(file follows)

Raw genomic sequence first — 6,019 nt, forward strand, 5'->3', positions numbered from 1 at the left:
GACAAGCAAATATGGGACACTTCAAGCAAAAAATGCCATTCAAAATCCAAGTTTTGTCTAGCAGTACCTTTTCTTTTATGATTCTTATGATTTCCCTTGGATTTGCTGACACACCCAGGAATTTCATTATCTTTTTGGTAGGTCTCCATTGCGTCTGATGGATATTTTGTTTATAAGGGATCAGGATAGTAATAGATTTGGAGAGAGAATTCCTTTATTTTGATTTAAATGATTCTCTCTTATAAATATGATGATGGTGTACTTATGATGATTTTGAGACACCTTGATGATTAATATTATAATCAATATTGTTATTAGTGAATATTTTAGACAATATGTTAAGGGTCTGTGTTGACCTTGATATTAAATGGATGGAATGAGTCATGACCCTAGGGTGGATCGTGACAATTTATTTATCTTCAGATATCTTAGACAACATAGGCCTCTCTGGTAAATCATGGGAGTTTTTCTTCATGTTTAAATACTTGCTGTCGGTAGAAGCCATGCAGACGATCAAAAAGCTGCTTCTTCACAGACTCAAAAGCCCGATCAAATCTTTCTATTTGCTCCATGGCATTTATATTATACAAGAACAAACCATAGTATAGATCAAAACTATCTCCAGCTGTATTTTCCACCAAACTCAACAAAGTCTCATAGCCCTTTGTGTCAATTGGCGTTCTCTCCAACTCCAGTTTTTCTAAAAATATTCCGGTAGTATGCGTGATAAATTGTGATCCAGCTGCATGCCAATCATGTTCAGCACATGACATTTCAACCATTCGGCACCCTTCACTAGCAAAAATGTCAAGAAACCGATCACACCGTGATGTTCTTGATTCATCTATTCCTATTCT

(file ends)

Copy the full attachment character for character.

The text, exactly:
Raw genomic sequence first — 6,019 nt, forward strand, 5'->3', positions numbered from 1 at the left:
GACAAGCAAATATGGGACACTTCAAGCAAAAAATGCCATTCAAAATCCAAGTTTTGTCTAGCAGTACCTTTTCTTTTATGATTCTTATGATTTCCCTTGGATTTGCTGACACACCCAGGAATTTCATTATCTTTTTGGTAGGTCTCCATTGCGTCTGATGGATATTTTGTTTATAAGGGATCAGGATAGTAATAGATTTGGAGAGAGAATTCCTTTATTTTGATTTAAATGATTCTCTCTTATAAATATGATGATGGTGTACTTATGATGATTTTGAGACACCTTGATGATTAATATTATAATCAATATTGTTATTAGTGAATATTTTAGACAATATGTTAAGGGTCTGTGTTGACCTTGATATTAAATGGATGGAATGAGTCATGACCCTAGGGTGGATCGTGACAATTTATTTATCTTCAGATATCTTAGACAACATAGGCCTCTCTGGTAAATCATGGGAGTTTTTCTTCATGTTTAAATACTTGCTGTCGGTAGAAGCCATGCAGACGATCAAAAAGCTGCTTCTTCACAGACTCAAAAGCCCGATCAAATCTTTCTATTTGCTCCATGGCATTTATATTATACAAGAACAAACCATAGTATAGATCAAAACTATCTCCAGCTGTATTTTCCACCAAACTCAACAAAGTCTCATAGCCCTTTGTGTCAATTGGCGTTCTCTCCAACTCCAGTTTTTCTAAAAATATTCCGGTAGTATGCGTGATAAATTGTGATCCAGCTGCATGCCAATCATGTTCAGCACATGACATTTCAACCATTCGGCACCCTTCACTAGCAAAAATGTCAAGAAACCGATCACACCGTGATGTTCTTGATTCATCTATTCCTATTCT